This GradHacker post is a Guest Post by Kathryn Young. Kat is graduating this summer with an M.A. in Anthropology and Museums Studies at the University of Denver. Check her out:,, or @ryn_young.

I know what you are going to say: “I’m way too busy to do anything but study, go to class, and barely reach the basic needs for survival…let alone volunteer!” Well, if there was one thing that I learned while I was a graduate student, it would be that my experiences working and volunteering outside of the classroom were invaluable to me, and that I continue to reap the benefits as a result of the connections I’ve made.

Don’t believe me? Take a look at some snapshots from these experiences and see what happened later down the line:

1) First week of classes, first year: I contacted the head of the anthropology museum at my university and asked to volunteer. I started out slow, only giving two hours of my time each week. I gradually became familiar with the staff and proved that I was worthy. Most importantly, I stuck to my word and continued to volunteer regularly every week. One year later, when I was granted work-study, I was given immediate placement at that same museum because I had already established my credibility. Instead of working somewhere completely unrelated to my professional and academic interests (for example, the Registrar’s Office) I was able to gain experience and earn money.

2) Summer, second year: I saw a posting about part-time positions with the University Writing Center. I thought to myself, “Hey, I’m a good writer…I like talking with people…why don’t I apply?!” So I did. I worked at the Center for a year and I gained numerous contacts around the university, worked with students, and improved my own writing during the process. Six months later, my supervisor asked if I had any interest TA-ing for an ESL writing class in “Rhetoricand Academic Writing.” If it had been one year before, I would have had no experience or confidence to TA for such a class; however, after working at the Center, I felt great about it and accepted the position. This was an excellent experience as I learned more about teachingoutside my field in a diverse environment.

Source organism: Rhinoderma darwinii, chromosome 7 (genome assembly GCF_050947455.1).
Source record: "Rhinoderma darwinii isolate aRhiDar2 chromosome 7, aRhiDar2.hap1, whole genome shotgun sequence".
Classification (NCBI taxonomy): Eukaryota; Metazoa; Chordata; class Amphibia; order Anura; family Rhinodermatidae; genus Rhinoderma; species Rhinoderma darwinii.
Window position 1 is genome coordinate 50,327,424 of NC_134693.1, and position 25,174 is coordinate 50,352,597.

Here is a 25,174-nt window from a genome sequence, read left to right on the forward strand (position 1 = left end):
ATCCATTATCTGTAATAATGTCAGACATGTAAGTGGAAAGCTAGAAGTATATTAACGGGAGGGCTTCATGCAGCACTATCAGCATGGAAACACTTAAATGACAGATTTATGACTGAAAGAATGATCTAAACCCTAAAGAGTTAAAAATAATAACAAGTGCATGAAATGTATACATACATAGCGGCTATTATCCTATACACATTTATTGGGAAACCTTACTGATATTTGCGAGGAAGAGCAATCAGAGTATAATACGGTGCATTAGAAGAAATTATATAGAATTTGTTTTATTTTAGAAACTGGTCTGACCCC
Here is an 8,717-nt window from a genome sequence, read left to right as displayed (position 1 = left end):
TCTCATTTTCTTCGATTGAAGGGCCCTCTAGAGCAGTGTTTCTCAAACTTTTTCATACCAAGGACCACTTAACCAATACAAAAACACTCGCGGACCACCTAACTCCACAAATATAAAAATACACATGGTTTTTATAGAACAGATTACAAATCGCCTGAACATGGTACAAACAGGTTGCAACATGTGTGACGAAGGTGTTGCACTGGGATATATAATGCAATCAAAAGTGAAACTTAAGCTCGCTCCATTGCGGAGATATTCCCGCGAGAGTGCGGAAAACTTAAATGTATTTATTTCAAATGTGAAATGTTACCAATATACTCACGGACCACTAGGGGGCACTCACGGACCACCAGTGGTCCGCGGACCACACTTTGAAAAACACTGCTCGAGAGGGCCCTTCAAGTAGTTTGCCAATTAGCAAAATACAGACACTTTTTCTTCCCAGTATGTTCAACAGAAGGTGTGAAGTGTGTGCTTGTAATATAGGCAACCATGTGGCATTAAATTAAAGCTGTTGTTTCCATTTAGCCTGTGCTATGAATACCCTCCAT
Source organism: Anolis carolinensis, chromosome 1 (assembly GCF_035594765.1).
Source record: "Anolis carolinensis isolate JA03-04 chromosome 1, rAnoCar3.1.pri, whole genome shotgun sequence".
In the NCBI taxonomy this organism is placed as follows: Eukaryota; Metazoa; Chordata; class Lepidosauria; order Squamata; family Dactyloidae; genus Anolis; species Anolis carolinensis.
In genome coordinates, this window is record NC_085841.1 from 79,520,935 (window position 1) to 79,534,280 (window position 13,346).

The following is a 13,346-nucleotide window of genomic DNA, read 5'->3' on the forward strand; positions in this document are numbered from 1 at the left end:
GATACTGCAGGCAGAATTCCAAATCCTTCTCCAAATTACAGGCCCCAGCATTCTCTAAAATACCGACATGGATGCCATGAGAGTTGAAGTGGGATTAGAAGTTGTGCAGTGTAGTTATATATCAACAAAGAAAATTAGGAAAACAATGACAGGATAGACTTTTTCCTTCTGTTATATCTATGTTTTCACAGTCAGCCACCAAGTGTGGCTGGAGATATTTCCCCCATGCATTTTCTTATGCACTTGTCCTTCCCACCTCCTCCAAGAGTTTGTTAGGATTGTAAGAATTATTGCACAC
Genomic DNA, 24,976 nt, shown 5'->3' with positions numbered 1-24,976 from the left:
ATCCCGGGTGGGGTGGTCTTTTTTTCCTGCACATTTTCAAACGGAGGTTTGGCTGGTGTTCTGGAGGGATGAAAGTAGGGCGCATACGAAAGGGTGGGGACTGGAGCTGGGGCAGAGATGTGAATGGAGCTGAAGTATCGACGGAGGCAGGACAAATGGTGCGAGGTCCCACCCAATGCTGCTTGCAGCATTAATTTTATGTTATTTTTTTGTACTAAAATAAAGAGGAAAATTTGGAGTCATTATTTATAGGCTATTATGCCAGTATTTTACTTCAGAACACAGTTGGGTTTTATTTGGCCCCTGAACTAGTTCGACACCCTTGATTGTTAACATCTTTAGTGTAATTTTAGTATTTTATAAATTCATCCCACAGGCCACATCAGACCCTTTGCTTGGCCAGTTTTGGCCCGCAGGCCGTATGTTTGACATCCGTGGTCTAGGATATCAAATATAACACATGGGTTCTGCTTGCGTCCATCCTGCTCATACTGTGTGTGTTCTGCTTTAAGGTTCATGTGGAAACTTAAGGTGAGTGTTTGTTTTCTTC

3) Spring of second year: My supervisor at the museum mentioned that the University library was looking for a student to put up an exhibition (another example of a connection from #1) and said that she would recommend me if I was interested. I was, so I started doing background research and contacted my former adjunct teacher who worked at a nearby institution to see if I couldstop by their library to conduct some research. She helped me out, and in reaching out to her I reinforced my name and my work. Little did I know that one year later I would be interested in a paid internship with that same institution. I now work there as an intern and don’t doubt that inreaching out a year earlier I was some how paving the way to where I am now.

So, Grads, what I’m saying is: take that step outside the classroom now and you can start making connections for you professional and academic life later. Not to mention, you are helping others.

Here are a few tips to help you along the way:

1) Follow your interests with a passion and don’t let others discourage you

2) Make a little effort to take that next step.

3) Be reliable, honest, and communicate openly about what you can do (and cannot do); people respect this and it will pay off in the end.

4) Don’t spread yourself too thin. Knowing when your efforts and involvement are too much is just as important as making the effort in the first place.

What about you? Share your fortuitous, or not so fortuitous, stories below in the comments section!

[Image by Google Images user and used under Creative Commons License]

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6 Responses to Get Involved, Stay Involved: Volunteering

  1. I like your advice. I think that volunteering with different departments can also keep us grounded in the real world.

    It is also a good way to make connections with your local community as well. Getting outside that insular academic bubble will ease the transition into “the real world”

  2. Eric says:

    I started volunteering on an archaeological excavation 5 years ago. This year I’m returning as a senior staff member with compensation. Beyond the money, I’ve had the opportunity to present at conferences and work on publications. My peers that mocked my volunteering years ago are now wondering why I’m so productive!

    I’ll also add that volunteering is an awesome way to add those extra feathers in your cap that may set you apart from other candidates down the road. I know people volunteering in athletic academic counseling, honors education, and digital humanities settings. All of these are growing fields, but nobody leaves grad school with a certificate in athletic academic counseling. The best way to build that credential is to get out there and do it!

  3. Katy Meyers says:

    Volunteering at University of Edinburgh made me feel more connected with the broader community and helped me hone my skills in human and animal skeletal identification. I think its important to give back, even if our time is lacking.

    Great post and advice Kat!

  4. cory.owen says:

    This is great advice and should be used even in professional settings. The last two jobs I received were due to the volunteer work I did during conferences. By bosses were able to see my work ethic well before they had a position open, but kept me in mind for future opportunities.

  5. Kat Young says:

    Thanks for your comments, everyone! I’m so impressed with the GradHacker site (I really wish it had been available when I was just starting grad school). Kudos to all of you. I really enjoyed working on this post and hope to work on another after my thesis defense in two weeks!

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